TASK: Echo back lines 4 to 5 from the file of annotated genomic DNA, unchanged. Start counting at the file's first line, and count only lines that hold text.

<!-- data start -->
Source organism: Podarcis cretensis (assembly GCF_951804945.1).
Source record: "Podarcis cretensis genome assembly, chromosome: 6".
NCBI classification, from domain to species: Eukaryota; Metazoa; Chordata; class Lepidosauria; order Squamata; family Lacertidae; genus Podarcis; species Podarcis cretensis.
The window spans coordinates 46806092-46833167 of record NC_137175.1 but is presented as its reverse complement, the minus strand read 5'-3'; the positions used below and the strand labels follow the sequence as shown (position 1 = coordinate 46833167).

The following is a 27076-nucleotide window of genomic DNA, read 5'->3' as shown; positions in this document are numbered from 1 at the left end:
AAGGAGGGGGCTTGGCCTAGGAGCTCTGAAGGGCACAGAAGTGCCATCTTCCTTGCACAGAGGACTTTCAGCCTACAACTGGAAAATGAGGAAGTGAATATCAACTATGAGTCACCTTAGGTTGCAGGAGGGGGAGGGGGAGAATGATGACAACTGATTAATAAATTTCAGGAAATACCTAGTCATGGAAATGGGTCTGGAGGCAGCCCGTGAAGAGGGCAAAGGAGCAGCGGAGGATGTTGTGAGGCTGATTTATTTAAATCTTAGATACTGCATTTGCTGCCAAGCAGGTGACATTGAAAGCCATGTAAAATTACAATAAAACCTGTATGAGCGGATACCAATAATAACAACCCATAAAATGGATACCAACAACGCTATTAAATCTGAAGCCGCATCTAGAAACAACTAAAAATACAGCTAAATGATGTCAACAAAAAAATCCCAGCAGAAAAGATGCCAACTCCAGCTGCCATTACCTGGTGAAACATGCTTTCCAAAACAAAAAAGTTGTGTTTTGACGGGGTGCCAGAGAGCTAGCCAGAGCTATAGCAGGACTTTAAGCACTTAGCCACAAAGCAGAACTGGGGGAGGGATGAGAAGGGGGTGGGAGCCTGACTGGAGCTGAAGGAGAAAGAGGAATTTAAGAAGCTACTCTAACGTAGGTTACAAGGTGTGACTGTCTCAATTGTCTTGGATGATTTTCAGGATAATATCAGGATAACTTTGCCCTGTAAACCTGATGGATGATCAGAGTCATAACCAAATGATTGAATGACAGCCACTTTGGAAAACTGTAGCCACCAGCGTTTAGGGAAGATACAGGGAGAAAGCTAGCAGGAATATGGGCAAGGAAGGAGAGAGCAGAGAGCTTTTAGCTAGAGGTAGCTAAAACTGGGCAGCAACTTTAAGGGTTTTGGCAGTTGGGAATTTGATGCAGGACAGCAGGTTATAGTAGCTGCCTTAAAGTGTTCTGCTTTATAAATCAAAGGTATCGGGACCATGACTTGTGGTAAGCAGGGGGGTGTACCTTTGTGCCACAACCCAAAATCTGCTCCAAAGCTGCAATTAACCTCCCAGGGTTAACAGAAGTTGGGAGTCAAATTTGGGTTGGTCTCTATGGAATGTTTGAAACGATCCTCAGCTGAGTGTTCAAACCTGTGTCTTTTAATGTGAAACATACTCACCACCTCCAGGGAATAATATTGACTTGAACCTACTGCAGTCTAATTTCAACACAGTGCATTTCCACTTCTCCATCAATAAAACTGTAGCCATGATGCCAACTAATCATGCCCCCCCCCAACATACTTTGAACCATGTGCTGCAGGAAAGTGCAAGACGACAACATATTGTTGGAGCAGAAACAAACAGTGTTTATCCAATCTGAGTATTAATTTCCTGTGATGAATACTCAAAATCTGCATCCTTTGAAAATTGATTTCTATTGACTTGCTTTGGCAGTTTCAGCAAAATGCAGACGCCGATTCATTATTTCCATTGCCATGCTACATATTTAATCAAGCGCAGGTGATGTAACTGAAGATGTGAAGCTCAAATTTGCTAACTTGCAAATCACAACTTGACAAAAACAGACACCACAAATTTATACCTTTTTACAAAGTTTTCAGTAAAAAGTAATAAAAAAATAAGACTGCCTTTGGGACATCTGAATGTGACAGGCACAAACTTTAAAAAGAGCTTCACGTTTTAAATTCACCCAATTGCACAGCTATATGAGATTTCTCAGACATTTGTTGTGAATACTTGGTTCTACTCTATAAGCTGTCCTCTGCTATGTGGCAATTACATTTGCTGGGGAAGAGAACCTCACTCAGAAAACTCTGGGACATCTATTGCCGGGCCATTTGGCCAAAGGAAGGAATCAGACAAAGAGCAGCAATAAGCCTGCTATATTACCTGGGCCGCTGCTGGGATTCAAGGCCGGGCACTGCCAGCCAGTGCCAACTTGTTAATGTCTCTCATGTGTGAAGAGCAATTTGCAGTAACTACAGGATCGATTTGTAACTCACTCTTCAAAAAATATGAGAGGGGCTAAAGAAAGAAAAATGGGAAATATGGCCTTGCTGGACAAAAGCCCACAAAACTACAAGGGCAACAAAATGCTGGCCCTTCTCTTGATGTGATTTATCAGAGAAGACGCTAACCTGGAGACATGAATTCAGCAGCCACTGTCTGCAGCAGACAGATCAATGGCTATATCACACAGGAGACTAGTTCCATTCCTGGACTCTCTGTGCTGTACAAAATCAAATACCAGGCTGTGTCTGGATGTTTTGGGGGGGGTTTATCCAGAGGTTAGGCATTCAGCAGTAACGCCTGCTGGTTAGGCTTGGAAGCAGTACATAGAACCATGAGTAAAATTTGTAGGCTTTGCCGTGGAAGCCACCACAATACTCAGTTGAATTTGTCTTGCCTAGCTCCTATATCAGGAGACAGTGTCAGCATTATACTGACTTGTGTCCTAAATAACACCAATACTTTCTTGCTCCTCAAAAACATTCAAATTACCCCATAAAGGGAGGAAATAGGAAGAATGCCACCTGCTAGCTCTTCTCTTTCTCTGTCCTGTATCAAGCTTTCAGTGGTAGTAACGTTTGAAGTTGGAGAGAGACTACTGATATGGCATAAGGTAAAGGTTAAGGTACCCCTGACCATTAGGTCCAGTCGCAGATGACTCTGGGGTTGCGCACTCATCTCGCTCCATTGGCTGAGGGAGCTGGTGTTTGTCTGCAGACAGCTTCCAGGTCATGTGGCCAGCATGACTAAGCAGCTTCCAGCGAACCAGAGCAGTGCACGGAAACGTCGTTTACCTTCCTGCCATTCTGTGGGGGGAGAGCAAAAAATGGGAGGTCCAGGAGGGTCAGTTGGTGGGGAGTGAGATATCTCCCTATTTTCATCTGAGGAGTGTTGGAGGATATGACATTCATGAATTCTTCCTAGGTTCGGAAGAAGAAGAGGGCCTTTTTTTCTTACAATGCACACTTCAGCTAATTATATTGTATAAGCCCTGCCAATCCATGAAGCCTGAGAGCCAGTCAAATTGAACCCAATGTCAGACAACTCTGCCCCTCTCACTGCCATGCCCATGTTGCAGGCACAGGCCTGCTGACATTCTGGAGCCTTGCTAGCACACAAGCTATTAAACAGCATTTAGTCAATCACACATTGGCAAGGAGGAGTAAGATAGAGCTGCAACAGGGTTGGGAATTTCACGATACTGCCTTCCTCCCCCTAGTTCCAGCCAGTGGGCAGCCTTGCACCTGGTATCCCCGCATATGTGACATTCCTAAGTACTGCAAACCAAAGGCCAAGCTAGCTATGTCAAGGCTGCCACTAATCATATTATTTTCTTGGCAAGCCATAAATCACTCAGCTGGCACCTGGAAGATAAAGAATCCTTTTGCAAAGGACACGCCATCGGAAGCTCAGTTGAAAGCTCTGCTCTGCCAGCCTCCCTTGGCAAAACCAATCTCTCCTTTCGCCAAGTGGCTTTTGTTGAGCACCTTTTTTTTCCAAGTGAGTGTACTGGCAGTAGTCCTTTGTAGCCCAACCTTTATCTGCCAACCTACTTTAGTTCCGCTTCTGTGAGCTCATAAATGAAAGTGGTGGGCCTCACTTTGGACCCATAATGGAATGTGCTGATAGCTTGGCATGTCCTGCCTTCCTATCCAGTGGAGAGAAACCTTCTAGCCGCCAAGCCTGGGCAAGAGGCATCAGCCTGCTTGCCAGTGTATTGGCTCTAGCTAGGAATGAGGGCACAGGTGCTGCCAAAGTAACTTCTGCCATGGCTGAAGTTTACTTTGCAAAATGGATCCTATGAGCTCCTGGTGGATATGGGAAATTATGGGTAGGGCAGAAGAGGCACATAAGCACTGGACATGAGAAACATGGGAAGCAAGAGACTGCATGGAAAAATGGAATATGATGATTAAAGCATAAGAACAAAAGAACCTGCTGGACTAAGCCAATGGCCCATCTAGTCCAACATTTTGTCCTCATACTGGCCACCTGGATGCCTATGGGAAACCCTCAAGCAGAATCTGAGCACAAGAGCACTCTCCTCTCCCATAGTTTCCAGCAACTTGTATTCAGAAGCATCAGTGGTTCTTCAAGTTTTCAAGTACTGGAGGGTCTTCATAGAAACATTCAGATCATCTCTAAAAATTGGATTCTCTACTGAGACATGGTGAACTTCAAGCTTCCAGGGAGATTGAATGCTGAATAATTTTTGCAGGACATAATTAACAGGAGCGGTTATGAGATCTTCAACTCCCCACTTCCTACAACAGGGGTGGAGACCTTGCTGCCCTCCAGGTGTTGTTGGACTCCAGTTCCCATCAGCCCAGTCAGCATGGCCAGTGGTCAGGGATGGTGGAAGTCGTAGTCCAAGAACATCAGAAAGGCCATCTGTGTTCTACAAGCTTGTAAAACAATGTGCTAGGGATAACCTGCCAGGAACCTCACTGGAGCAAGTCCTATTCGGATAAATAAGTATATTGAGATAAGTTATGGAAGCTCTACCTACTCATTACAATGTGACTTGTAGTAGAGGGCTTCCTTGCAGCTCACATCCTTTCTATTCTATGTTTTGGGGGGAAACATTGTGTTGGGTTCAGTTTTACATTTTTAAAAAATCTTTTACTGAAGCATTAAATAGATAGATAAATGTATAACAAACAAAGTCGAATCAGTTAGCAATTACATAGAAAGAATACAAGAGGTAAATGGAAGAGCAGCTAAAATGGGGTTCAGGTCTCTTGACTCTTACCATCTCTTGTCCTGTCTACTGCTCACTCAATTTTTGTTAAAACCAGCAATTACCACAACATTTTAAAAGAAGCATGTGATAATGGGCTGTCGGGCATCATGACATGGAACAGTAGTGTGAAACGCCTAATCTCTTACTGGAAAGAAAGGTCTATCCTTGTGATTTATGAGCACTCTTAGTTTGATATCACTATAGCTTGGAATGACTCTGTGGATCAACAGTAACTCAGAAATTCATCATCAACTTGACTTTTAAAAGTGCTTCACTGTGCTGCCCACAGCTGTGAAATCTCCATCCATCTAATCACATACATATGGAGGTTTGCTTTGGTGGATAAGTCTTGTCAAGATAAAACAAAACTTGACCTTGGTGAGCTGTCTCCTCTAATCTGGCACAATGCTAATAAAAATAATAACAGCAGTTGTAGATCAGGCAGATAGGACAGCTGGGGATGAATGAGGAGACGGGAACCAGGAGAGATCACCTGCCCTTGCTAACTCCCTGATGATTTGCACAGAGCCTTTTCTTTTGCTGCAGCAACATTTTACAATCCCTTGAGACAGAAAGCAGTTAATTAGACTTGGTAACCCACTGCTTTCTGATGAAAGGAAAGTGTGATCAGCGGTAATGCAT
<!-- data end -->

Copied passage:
The window spans coordinates 46806092-46833167 of record NC_137175.1 but is presented as its reverse complement, the minus strand read 5'-3'; the positions used below and the strand labels follow the sequence as shown (position 1 = coordinate 46833167).

The following is a 27076-nucleotide window of genomic DNA, read 5'->3' as shown; positions in this document are numbered from 1 at the left end: